From Luz Saint Sauveur, the route goes immediately uphill, though for several kilometers at easy 3 or 5 percent grades. The entire climb is 18 km long, with an average grade of 7.8%. It doesn't descend, and is seemingly never flat. It simply climbs.
First it climbs through the forested valley, then into open pastureland. It seems an odd time of the year for baby lambs, and these couldn't be very old, but I know exactly nothing about raising sheep.
It is the most frequently climbed pass in the Tour de France, and the highest in the Pyrenees. Climbs here are categorized, based on steepness and length, categories from 1-4. Then there is "hors categoire" HC. Harder climbs, above categories. Col du Tourmalet is an HC climb. This is used mostly for races, and originated with climbs that were supposedly too difficult for cars. That rule of thumb was definitely outdated by today's roads, there were plenty of cars! Still, though, an equal number perhaps of cycles.
The route reaches a large parking lot for skiers, and the pitch gets steeper as it rises into barren country. There was a lot of 8% or so climbing, the only double-digit climbing was the last bit at 10%. The top is at 2115 meters, or 6939 feet. There were lots of names left from the TDF, and some inappropriate graffiti, but this is the first time I've seen entire quotes stencilled onto the road. I stopped a switchback or two above for the photo.
You can ride these long climbs hard, pushing legs and lungs, watching your time and keeping records, whether alone or with friends. You can also ride them moderately, stopping for photos and to marvel at the landscape. For climbs I can ride frequently, near home, I do some of the first. But when I have crossed an ocean and will probably never return to a particular climb, I usually rubberneck and stop frequently for photos. Today I didn't stop often on the climb up, but also didn't race against myself. I will spare you odd images I took when moving. This is something I haven't mastered, and they are bizarre. Today I found a pace, stuck with it and rode up, and up, and up. Twelve consecutive miles is a lot of up! Happily for me, after the easy beginning very few kilometers rose above 8, 8.5% until the final push. Like I said, this is a long climb. It is not killingly steep. Steep enough to know I was climbing, though, for sure! Definitely climbing!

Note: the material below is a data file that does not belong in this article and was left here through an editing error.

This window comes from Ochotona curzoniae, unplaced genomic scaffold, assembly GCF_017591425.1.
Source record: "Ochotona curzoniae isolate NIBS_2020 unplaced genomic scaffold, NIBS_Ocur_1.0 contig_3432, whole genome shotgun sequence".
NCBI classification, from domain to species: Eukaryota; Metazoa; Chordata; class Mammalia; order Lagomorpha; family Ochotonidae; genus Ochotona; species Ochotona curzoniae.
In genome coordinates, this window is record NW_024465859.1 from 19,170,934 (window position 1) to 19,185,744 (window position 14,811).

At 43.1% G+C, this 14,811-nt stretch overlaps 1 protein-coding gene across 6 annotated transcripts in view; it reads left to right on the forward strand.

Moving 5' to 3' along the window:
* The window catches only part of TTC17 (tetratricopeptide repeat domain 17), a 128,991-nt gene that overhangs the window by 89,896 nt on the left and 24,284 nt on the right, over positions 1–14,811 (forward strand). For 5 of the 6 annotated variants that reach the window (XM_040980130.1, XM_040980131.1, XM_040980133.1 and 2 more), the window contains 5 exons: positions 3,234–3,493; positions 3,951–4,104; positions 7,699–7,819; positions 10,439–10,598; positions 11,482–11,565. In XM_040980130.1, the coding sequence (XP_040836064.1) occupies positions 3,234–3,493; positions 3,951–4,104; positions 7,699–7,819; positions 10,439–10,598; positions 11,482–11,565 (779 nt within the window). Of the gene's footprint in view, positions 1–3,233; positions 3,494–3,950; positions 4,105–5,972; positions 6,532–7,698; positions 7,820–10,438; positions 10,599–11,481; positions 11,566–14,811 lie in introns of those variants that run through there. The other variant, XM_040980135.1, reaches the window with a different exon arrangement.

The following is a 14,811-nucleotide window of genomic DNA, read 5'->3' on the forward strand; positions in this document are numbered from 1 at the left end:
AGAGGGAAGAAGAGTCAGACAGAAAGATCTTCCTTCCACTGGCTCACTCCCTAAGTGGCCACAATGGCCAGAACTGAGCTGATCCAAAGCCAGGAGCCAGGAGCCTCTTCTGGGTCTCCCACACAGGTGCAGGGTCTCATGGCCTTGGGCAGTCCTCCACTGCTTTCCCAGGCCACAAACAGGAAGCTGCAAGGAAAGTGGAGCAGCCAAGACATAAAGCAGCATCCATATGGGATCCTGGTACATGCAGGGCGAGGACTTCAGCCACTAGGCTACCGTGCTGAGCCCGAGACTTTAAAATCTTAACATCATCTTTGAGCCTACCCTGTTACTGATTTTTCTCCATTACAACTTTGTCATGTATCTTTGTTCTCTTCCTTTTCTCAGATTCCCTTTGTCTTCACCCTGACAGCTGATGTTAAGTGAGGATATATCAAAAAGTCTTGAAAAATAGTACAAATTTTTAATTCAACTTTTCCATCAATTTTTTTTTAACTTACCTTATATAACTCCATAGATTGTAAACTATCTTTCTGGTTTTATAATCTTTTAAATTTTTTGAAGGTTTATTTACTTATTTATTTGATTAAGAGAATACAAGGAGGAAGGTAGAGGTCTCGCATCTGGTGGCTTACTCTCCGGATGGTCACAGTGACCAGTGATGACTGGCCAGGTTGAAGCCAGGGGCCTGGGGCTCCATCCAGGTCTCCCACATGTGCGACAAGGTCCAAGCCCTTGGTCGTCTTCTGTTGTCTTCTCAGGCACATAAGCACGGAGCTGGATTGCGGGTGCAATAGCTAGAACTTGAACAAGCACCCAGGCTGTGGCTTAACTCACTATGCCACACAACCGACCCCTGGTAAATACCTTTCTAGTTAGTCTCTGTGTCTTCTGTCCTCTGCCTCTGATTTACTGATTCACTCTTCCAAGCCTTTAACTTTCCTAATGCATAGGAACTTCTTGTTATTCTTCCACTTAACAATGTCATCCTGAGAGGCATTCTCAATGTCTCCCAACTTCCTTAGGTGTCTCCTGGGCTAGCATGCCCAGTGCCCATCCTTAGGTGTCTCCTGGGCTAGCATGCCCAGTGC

Eventually the scenery was extraordinarily spectacular, and I stopped for pictures.
The road was full of cyclists, some riding fast, many just riding uphill. One of the very fun things about riding in France is the number and variety of other cyclists. It isn't like home, when you might see a half-dozen other riders on a climb. Here there are dozens and dozens. And dozens.
I met 5 riders from New Zealand, one of whom took my photo. They had just the day before arrived here and were probably jet-lagged. That is a very long flight!
It was very, very windy at the top, and the wind was cold. The souvenir shop was open, but the restaurant closed, and no one hung around for long in the cold wind. I bought myself a jersey in the souvenir shop and the very nice lady working there and I got talking, as she helped me pick a size. She asked if it was my first ascent, and after telling her yes, she filled out a certificate for me, which proclaims me as "Diplome du Grimpeur du Col du Tourmalet." It is official: named, dated, signed and stamped. Now, how cool is that! (Grimpeur du means climber of.)
When I climbed up to take the photo of the sculptor, two cyclists in Corsica jerseys saw me, and abandoned the traditional photo. One headed over to come up off the road, I took his bike so he could scramble up, and then I hopped down for this photo. Fun!
The top seemed higher, more desolate and wilder than other high cols I have visited. I suppose that was partly the lack of grazing animals, vegetation and alpine wildflowers. It was partly the cold gusty wind.
The descent was the longest I have ever ridden.
It went down, and down. And down, and down. And down some more. For whatever reason I always get a better sense of distance and steepness when descending, and I was just left thinking: what? I just road up all of this? Huh??? Really?! Me ??? Wheeee-whooooo!
The sides are often quite exposed, I wouldn't want to go over. And the cars, I will say again, were unfailingly polite. Many offered support and encouragement, never an impatient or angry horn. These sheep were a hoot, I suppose the warmth of the asphalt felt good! I've noticed the cars also are patient with the troupeaux ...which is to say, herds grazing, or in this case sleeping animals.
I returned to Luz St. Sauveur, and am hoping for Cirque de Gavarnie, though the forecast is for a big front, lots of rain, delivered to us by this gusty wind.